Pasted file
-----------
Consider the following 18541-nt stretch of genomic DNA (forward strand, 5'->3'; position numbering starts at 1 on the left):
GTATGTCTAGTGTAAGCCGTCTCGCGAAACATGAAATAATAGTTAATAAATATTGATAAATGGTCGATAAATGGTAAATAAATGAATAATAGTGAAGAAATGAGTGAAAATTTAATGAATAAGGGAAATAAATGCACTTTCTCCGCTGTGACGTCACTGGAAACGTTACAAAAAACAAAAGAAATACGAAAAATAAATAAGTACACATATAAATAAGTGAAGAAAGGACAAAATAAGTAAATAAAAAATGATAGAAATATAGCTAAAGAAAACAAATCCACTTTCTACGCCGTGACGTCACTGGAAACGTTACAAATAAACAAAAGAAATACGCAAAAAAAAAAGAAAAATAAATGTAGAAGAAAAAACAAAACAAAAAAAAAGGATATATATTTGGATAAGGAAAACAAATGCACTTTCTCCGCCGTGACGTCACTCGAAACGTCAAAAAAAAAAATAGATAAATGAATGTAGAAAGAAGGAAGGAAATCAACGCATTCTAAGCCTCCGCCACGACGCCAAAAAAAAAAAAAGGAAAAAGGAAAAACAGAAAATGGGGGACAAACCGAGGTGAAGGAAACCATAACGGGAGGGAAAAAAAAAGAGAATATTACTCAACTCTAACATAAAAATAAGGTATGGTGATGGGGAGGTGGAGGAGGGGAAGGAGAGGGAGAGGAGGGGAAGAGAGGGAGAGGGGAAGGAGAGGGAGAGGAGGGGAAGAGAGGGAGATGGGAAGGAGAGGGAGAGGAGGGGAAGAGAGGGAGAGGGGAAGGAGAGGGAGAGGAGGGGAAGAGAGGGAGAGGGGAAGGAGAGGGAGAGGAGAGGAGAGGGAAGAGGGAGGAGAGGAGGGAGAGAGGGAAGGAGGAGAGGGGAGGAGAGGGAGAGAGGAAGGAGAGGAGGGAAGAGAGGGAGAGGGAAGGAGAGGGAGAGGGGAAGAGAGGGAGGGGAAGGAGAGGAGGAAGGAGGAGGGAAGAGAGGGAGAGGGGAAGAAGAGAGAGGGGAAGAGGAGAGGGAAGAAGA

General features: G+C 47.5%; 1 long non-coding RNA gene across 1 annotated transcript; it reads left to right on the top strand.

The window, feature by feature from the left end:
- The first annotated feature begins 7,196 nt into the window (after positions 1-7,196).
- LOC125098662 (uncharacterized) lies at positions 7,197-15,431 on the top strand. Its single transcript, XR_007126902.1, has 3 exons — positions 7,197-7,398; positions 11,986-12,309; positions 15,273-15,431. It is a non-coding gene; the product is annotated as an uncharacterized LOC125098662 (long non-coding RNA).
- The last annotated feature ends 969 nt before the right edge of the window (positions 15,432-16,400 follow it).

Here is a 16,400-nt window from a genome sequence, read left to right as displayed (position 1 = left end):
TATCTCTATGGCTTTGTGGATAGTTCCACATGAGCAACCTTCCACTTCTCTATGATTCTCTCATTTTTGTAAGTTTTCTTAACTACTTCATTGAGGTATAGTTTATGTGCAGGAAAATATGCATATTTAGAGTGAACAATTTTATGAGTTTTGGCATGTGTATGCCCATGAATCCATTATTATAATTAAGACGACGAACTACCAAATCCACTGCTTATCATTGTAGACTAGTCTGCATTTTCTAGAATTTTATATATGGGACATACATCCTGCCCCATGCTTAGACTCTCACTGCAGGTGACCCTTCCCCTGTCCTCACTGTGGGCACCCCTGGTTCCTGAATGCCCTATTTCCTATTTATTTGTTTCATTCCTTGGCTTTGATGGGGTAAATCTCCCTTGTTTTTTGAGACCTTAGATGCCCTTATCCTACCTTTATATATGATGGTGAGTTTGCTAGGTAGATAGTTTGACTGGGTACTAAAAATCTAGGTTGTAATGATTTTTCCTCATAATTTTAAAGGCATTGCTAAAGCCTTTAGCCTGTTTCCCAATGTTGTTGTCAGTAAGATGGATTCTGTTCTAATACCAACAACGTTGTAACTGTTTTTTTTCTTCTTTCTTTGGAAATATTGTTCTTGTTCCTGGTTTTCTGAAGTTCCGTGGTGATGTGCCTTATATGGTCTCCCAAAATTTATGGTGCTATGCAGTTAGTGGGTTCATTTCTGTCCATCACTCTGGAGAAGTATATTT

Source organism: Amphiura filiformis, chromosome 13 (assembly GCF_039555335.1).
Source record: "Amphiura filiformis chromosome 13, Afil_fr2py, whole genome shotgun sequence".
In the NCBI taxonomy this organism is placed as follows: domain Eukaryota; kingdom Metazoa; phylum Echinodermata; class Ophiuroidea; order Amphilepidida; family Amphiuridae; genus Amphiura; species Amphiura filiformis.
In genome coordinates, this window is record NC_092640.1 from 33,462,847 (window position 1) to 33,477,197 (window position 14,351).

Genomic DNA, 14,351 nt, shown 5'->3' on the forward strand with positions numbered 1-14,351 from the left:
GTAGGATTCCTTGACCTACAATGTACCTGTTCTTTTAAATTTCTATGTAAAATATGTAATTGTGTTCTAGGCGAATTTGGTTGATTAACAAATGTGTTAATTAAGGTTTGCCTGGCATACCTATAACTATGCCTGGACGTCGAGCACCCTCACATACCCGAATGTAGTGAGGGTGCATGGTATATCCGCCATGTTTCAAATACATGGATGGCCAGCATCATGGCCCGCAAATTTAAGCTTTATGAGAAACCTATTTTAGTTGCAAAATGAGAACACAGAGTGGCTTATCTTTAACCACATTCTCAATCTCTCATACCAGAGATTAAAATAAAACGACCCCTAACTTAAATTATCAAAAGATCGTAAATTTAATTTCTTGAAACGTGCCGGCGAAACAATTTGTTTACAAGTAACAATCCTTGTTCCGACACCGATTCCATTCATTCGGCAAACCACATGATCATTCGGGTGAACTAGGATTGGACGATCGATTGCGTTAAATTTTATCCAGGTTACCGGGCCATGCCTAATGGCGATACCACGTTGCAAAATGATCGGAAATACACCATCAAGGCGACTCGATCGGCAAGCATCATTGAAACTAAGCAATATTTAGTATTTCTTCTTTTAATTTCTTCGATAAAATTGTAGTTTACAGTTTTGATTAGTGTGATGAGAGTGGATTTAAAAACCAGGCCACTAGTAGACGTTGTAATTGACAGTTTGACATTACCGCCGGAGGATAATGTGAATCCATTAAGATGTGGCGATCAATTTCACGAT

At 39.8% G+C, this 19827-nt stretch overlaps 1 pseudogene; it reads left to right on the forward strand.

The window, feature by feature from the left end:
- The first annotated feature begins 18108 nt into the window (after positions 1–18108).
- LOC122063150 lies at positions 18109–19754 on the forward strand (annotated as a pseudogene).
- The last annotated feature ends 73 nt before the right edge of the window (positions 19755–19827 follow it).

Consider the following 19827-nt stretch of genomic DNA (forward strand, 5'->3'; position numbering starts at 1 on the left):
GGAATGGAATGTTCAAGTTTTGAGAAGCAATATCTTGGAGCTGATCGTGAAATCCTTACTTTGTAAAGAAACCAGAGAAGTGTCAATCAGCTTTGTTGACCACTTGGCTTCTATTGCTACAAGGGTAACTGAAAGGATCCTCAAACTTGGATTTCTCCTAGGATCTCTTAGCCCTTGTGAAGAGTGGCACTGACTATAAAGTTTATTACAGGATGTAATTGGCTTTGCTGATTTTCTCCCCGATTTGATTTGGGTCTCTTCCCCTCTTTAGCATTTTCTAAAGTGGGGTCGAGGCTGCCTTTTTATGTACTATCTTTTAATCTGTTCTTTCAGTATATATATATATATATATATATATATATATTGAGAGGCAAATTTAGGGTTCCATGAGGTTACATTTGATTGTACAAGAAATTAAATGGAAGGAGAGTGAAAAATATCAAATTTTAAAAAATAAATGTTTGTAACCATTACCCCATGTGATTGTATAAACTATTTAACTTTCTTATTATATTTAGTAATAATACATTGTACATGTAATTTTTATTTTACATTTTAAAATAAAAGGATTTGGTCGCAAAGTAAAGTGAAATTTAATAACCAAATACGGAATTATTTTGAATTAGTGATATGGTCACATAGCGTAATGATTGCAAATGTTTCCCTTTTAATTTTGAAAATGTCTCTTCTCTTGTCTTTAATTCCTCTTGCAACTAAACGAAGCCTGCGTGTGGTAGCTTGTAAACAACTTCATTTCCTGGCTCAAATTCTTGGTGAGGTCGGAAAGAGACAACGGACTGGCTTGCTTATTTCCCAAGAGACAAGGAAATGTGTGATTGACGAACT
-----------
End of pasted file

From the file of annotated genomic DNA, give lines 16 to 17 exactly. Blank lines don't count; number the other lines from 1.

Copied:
At 39.8% G+C, this 19827-nt stretch overlaps 1 pseudogene; it reads left to right on the forward strand.

The window, feature by feature from the left end: